Angry Skies: Japanese Jets Scramble as Tensions With China Escalate

Rival territorial claims see worrying rise in antagonistic air and sea maneuvers

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A Japan Air Self-Defense Force F-2 fighter jet takes off during the U.S-Japan biennial joint bilateral field-training exercise Keen Sword 2013 at Misawa air base in Aomori prefecture on Nov. 5, 2012

The skies over Okinawa are often perilous, with sudden squalls complicating air traffic over this subtropical Japanese outpost. In recent months, the treacherous airspace has gotten even busier, with Japanese fighter jets based in Naha, the capital of Okinawa prefecture, scrambling in record numbers as tensions between China and Japan spiral over a scattering of disputed islands. The uninhabited outcroppings in the East China Sea, called the Senkaku in Japanese and the Diaoyu in Chinese, are currently administered by Japan but China maintains historic claims to them.

The situation is particularly tense at the moment because of a collision of sensitive anniversaries. Sept. 18 is the 82nd anniversary of Japan’s brutal invasion of northern China. And a year ago on Sept. 11, the Japanese government nationalized some of the disputed islands, provoking protests in Chinese cities where anti-Japanese sentiment simmers. From April 1, 2012 through June 30, 2012, 15 Japanese jets were scrambled 15 times as a result of perceived threats from China, whether by sea or air. During the same period this year, the number jumped to 69. “It’s not as if there’s no connection between the Senkaku nationalization and the increase in scramblings,” says Naha air-base commander Major General Yasuhiko Suzuki, with typical Japanese understatement, as F-15s from his base roared overhead.

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On Sept. 9, the Japanese government confirmed for the first time that an unmanned Chinese drone had flown over Japan, not so far from the Diaoyu/Senkaku Islands. (It did not violate Japanese airspace.) The day before, Chinese bombers traced another landmark course over Okinawa but again veered away from actually entering Japanese skies. Over the past year, Chinese warships have made historic forays into waters near the contested islands, as have flotillas of Chinese coast-guard vessels that Beijing says are merely patrolling around Chinese waters. The seas around the disputed spits of land are rich in natural resources, from oil and natural gas to fish stocks.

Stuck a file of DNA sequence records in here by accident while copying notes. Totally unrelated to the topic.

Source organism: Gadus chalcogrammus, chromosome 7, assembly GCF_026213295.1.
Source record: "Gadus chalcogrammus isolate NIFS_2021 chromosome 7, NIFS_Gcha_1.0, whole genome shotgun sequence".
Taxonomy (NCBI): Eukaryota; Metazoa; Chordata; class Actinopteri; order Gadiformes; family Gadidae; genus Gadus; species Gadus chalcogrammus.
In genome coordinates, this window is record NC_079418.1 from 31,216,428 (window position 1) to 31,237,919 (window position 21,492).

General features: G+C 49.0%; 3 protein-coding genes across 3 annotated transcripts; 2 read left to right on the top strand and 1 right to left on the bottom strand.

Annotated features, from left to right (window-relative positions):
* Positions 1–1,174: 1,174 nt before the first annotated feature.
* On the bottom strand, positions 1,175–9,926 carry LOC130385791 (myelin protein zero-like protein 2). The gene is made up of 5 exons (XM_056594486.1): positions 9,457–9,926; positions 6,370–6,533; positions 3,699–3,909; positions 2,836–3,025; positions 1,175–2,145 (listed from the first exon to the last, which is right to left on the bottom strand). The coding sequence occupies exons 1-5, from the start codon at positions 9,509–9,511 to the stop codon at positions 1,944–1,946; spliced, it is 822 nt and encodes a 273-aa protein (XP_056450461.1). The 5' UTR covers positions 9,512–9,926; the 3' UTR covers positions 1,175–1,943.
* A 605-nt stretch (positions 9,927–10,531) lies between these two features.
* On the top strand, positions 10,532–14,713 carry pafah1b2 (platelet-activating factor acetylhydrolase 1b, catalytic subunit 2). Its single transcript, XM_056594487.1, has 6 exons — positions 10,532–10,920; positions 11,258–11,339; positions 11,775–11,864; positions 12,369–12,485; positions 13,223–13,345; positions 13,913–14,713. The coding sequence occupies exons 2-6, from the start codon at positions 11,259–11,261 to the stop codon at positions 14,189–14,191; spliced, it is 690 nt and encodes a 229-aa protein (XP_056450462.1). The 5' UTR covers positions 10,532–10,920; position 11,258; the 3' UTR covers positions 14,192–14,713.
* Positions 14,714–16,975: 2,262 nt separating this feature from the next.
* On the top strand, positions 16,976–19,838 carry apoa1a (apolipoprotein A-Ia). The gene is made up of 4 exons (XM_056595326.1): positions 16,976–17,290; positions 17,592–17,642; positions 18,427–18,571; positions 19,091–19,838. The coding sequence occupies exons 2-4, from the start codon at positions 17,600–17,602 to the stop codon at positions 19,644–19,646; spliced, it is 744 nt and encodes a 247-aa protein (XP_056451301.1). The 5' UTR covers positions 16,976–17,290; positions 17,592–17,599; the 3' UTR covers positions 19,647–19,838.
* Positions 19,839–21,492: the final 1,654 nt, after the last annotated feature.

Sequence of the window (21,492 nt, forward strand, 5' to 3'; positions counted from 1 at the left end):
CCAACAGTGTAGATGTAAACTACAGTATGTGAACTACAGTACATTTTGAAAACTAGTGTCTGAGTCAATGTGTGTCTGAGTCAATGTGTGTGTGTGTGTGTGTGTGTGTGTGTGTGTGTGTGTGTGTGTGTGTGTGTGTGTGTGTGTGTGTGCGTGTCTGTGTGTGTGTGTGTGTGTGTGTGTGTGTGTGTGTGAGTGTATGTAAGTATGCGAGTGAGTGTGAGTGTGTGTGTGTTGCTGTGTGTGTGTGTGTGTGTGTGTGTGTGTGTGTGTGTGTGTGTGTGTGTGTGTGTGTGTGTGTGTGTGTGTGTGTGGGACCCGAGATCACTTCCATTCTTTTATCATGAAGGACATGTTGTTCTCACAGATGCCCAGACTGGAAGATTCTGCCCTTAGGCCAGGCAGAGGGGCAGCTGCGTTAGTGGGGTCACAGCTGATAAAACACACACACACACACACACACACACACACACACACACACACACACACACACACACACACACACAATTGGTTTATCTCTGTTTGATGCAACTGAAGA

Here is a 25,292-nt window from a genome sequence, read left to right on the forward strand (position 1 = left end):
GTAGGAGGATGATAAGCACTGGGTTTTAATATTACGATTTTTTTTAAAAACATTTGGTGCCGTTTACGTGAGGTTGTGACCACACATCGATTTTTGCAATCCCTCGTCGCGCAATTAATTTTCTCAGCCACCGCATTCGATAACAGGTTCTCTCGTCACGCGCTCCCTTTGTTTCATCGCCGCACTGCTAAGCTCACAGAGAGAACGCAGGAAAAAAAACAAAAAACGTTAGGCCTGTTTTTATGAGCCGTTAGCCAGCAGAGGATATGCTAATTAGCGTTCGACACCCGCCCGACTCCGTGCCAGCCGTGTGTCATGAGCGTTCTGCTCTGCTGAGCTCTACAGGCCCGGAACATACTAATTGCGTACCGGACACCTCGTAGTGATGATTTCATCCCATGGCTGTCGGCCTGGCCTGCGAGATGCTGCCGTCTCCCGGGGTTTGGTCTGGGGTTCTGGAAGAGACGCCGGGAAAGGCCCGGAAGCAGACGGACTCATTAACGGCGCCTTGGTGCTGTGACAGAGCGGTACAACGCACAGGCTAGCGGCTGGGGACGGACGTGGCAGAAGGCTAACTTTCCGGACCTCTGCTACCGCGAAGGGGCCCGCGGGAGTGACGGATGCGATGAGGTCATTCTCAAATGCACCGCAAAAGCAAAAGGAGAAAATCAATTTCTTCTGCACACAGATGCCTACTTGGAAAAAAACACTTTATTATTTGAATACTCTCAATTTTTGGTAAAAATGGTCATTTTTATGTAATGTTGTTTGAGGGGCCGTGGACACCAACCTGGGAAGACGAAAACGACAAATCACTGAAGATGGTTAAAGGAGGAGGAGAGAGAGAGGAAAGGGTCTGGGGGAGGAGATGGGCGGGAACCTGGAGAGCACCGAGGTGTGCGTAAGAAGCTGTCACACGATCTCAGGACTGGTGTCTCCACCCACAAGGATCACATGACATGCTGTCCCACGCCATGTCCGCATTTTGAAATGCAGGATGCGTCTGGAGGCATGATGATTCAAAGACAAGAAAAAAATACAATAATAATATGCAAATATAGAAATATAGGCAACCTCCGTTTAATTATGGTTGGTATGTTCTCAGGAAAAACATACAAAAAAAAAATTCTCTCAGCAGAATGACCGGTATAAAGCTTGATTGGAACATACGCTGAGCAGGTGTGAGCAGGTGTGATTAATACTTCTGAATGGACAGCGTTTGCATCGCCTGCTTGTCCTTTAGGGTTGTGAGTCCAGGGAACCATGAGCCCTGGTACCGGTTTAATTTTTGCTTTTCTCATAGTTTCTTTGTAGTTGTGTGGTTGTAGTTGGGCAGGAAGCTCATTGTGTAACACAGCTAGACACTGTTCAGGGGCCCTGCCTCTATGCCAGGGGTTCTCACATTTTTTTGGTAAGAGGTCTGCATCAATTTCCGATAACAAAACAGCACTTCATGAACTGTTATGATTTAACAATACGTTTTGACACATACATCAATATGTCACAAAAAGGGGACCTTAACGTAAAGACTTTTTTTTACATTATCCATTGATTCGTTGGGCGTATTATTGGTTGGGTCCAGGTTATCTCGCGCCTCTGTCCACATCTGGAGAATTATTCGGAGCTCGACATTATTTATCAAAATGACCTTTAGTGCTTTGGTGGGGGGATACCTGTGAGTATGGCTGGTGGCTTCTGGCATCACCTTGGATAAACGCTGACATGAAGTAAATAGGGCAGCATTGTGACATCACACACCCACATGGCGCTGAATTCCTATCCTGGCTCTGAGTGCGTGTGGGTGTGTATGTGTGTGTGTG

Animosity between Asia’s two biggest powers is nothing new. But tensions were certainly heightened after the Japanese government nationalized three of the disputed islands last September. The controversial move was aimed, the Japanese government says, to prevent the islands from falling into the hands of Tokyo’s nationalist governor, who threatened to buy the outcroppings from their private Japanese owners. But Beijing, which in recent years has been more vocally asserting its territorial claims, took exception to the nationalization of the islands. (The tiny islands are also claimed by Taiwan.)

Shinzo Abe, the hawkish Japanese Prime Minister who came to power late last year, has presided over a boosting of Japan’s military hardware and defense spending in recent months. On Sept. 17, Japanese media reported that the nation’s Defense Ministry was considering shooting down drones, if future violations of Japanese airspace were to threaten people’s lives. Japan’s postwar constitution, which was devised by the victorious Americans, limits the nation to defensive maneuvers. But any mooted military action, including a strike against drones, is certain to provoke national debate.

With nationalist rhetoric emanating both from Abe’s administration and that of Chinese President Xi Jinping, the Diaoyu/Senkaku dispute has taken on a geopolitical significance that far outweighs the isles’ miniscule footprint. In the meantime, the pilots at Naha air base are busier than ever. “Yes, the stress level has increased because of the scramblings,” admits Atsushi “Riceman” Takahashi, a veteran fighter pilot who now instructs younger charges. “But the scramblings also show our pride in keeping the national security of our domain.” Doubtless Riceman’s Chinese counterparts, who are expanding their own presence in Asian skies, would say just the same.

— With reporting by Chie Kobayashi / Naha

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